Get a glimpse of what Oahu’s recreational future might be when three of Honolulu’s South Shore parks are temporarily linked for a day, a first step in creating a Lei of Parks that could eventually stretch from Waikīkī to Nānākuli.

Walk, bike and enjoy family-friendly activities at Ala Moana Beach Park, Kewalo Basin Park and Kaka‘ako Waterfront Park on Saturday, September 1 from 9 a.m. to 3 p.m. Temporary signs, ground chalk stencils, and traffic controls will allow people to easily walk and bike through all three parks. Participants can take walking tours of historic sites and exceptional trees, get beach volleyball tips, walk with a doctor, sample coral friendly sunscreen, and practice yoga at nine “passport” stations throughout the three parks. Those who visit at least three stations will be entered into a prize drawing, including two roundtrip Alaska Airlines tickets.

The Lei of Parks Coalition is sponsoring the Lei of Parks Family Day with funding from AARP’s Community Challenge Grant, a program which funds “quick action” programs to help make communities more livable for people of all ages.

The Lei of Parks is a long-standing community vision of a network of pedestrian walkways and bike paths connecting parks along the South Shore of O‘ahu from Le‘ahi (Diamond Head) to Nānākuli, providing healthy carbon-free alternatives for transportation, increasing public access to our shorelines, and improving access to parks and healthy, recreational activities. The concept is included in long-term transportation, planning, and park plans for the city and state.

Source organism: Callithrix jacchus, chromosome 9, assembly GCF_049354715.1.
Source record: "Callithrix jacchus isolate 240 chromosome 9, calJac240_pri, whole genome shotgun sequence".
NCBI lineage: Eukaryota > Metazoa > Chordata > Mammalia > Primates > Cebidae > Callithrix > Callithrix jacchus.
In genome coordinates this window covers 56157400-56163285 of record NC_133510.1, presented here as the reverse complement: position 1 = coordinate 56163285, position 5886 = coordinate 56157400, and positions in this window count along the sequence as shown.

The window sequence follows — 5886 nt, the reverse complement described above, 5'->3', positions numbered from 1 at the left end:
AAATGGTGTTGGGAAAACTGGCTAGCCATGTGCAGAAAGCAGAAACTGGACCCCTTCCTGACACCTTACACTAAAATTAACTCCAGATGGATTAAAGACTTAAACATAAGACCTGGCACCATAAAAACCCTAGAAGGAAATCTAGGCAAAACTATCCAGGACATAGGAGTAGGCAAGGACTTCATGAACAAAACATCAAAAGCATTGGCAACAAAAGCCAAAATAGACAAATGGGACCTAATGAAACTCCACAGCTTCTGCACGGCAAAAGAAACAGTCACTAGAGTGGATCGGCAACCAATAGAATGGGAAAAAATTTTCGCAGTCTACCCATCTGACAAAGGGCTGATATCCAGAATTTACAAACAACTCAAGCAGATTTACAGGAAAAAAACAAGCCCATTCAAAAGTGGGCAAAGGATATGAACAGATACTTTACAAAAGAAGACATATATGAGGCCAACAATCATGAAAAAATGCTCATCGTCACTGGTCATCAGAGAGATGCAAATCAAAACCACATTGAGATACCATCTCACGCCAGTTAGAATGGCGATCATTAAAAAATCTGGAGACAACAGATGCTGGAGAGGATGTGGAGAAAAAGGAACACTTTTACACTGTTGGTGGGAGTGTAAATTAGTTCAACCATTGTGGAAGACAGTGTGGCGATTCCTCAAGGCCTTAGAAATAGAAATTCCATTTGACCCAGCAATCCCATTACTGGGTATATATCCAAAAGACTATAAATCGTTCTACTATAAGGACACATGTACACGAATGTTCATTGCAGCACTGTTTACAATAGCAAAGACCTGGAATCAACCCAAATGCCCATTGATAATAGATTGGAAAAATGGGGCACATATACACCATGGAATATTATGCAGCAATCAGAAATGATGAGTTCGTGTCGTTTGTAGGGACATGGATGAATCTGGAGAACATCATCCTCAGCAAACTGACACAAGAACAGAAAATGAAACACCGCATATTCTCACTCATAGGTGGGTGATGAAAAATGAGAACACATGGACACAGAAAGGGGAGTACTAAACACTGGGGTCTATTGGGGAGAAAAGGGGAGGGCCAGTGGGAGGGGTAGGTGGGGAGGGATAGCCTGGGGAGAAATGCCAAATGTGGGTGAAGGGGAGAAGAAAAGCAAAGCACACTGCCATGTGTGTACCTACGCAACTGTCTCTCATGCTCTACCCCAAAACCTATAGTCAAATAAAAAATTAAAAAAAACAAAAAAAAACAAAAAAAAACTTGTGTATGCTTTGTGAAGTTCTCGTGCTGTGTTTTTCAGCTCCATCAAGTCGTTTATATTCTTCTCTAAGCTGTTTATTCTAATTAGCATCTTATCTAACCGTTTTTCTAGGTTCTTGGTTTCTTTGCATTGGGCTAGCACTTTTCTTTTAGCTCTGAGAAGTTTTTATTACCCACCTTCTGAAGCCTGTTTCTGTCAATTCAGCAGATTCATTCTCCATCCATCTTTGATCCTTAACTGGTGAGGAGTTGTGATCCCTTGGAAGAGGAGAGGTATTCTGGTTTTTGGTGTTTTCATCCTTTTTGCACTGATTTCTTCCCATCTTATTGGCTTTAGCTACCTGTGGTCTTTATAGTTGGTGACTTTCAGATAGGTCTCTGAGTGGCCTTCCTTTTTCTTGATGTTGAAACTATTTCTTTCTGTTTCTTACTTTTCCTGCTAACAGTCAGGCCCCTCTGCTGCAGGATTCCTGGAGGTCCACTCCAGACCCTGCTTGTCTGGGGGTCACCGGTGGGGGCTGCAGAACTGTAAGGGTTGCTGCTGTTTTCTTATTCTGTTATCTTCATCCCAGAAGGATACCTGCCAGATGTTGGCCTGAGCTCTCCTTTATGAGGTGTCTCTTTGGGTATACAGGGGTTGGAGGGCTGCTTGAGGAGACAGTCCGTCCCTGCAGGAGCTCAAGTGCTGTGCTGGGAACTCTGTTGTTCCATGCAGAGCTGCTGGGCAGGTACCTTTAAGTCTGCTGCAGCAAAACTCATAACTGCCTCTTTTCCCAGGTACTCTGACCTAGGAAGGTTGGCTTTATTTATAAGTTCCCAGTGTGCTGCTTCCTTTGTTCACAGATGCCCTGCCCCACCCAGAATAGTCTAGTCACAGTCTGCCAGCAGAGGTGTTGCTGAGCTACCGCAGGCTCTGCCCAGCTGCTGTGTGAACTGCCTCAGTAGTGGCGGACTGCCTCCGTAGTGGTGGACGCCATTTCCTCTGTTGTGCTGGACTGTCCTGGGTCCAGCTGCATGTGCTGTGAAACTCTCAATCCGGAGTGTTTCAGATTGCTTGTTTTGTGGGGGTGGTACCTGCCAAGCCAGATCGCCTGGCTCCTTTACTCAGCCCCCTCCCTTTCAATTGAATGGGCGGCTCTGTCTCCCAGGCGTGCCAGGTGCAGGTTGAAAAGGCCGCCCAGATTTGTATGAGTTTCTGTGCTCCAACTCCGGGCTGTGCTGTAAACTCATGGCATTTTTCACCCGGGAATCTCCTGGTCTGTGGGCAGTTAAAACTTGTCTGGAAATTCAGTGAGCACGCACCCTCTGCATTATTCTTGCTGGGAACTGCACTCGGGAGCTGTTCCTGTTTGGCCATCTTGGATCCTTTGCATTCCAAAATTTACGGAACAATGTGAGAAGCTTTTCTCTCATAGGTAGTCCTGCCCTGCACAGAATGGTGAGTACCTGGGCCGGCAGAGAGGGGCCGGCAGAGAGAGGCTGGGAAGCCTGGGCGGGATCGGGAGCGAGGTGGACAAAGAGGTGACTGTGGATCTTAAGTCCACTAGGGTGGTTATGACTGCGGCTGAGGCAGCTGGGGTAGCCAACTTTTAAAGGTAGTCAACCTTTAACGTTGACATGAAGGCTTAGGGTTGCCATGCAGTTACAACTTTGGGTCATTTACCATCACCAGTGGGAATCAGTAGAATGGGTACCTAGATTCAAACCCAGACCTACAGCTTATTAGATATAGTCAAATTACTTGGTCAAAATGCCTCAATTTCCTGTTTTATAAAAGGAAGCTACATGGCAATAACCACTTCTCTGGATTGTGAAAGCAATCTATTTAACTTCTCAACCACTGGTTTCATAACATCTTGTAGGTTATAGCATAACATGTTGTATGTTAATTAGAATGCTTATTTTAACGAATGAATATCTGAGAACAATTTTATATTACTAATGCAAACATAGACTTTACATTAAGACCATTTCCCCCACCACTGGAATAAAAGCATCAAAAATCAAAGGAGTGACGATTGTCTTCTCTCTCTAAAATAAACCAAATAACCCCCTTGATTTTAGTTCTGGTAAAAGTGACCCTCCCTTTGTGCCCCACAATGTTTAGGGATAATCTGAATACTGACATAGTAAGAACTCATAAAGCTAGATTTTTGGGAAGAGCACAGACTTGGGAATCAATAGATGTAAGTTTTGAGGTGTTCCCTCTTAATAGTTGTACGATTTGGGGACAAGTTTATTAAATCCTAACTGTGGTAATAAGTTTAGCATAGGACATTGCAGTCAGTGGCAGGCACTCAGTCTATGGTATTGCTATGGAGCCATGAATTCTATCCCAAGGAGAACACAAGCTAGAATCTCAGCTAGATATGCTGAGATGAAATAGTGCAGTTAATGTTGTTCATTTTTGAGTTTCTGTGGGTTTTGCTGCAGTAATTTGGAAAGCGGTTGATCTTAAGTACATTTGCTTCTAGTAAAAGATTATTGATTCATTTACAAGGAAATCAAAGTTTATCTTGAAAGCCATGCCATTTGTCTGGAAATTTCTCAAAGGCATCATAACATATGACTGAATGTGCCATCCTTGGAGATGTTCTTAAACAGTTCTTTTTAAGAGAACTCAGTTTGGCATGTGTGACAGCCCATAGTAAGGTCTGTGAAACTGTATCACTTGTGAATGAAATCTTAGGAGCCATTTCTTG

Participants will be asked to fill out a survey, which will be used to support and inform future planning and implementation of the Lei of Parks vision.

“This pop-up family event will give park users the opportunity to experience a small portion of the Lei of Parks in a fun and interactive way and give their feedback on what the community would like to see in the future.” said Lea Hong, State Director of The Trust for Public Land, which is leading organization of the event. “No one on O‘ahu is far from parks, beaches and recreational activities and we should make the most of what’s available and free for all of us to use. The Lei of Parks concept will make our shoreline more accessible for people of all ages.”

“AARP is happy to support the Lei of Park Family Day because it shows how Honolulu is an age-friendly and livable city, with opportunities for residents of all ages to participate in community life,” said Barbara Kim Stanton, the State Director of AARP Hawaii. “We invite everyone-from kupuna to keiki – to enjoy our parks, get some exercise and take advantage of our ability to walk and bike along the shoreline.”

Activities at the passport stations in the parks include social bicycle share rides for people 50 and older, a keiki-friendly bicycle ride, Historic Hawaii Foundation walking tours, an Outdoor Circle exceptional trees walking tour, a beach volleyball clinic for middle and high school students, walking with a doctor, yoga and free coral-friendly sunscreen samples.